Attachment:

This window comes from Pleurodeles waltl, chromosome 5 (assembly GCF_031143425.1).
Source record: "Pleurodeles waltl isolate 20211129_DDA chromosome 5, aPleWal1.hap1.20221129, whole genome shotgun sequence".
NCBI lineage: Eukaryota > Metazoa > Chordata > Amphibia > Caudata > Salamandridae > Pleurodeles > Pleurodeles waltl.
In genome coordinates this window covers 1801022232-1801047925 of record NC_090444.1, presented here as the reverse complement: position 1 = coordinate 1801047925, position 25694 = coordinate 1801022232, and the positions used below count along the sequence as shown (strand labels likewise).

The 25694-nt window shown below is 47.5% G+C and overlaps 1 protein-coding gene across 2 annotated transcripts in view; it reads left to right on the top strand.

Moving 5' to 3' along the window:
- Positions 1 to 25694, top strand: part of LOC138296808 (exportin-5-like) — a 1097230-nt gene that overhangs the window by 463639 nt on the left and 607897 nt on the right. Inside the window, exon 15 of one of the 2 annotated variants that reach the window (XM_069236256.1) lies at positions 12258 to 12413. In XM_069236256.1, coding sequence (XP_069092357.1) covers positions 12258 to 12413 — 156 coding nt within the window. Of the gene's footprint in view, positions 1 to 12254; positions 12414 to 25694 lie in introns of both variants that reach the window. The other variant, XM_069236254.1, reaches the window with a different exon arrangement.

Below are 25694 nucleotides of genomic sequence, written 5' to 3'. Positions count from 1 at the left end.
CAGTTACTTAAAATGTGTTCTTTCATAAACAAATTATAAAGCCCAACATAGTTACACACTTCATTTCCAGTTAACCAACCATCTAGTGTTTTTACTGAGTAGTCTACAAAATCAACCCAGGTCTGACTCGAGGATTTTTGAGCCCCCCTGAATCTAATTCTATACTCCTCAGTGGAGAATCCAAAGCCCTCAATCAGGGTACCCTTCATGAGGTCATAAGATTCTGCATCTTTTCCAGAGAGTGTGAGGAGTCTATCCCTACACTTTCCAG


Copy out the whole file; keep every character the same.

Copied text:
This window comes from Pleurodeles waltl, chromosome 5 (assembly GCF_031143425.1).
Source record: "Pleurodeles waltl isolate 20211129_DDA chromosome 5, aPleWal1.hap1.20221129, whole genome shotgun sequence".
NCBI lineage: Eukaryota > Metazoa > Chordata > Amphibia > Caudata > Salamandridae > Pleurodeles > Pleurodeles waltl.
In genome coordinates this window covers 1801022232-1801047925 of record NC_090444.1, presented here as the reverse complement: position 1 = coordinate 1801047925, position 25694 = coordinate 1801022232, and the positions used below count along the sequence as shown (strand labels likewise).

The 25694-nt window shown below is 47.5% G+C and overlaps 1 protein-coding gene across 2 annotated transcripts in view; it reads left to right on the top strand.

Moving 5' to 3' along the window:
- Positions 1 to 25694, top strand: part of LOC138296808 (exportin-5-like) — a 1097230-nt gene that overhangs the window by 463639 nt on the left and 607897 nt on the right. Inside the window, exon 15 of one of the 2 annotated variants that reach the window (XM_069236256.1) lies at positions 12258 to 12413. In XM_069236256.1, coding sequence (XP_069092357.1) covers positions 12258 to 12413 — 156 coding nt within the window. Of the gene's footprint in view, positions 1 to 12254; positions 12414 to 25694 lie in introns of both variants that reach the window. The other variant, XM_069236254.1, reaches the window with a different exon arrangement.

Below are 25694 nucleotides of genomic sequence, written 5' to 3'. Positions count from 1 at the left end.
CAGTTACTTAAAATGTGTTCTTTCATAAACAAATTATAAAGCCCAACATAGTTACACACTTCATTTCCAGTTAACCAACCATCTAGTGTTTTTACTGAGTAGTCTACAAAATCAACCCAGGTCTGACTCGAGGATTTTTGAGCCCCCCTGAATCTAATTCTATACTCCTCAGTGGAGAATCCAAAGCCCTCAATCAGGGTACCCTTCATGAGGTCATAAGATTCTGCATCTTTTCCAGAGAGTGTGAGGAGTCTATCCCTACACTTTCCAG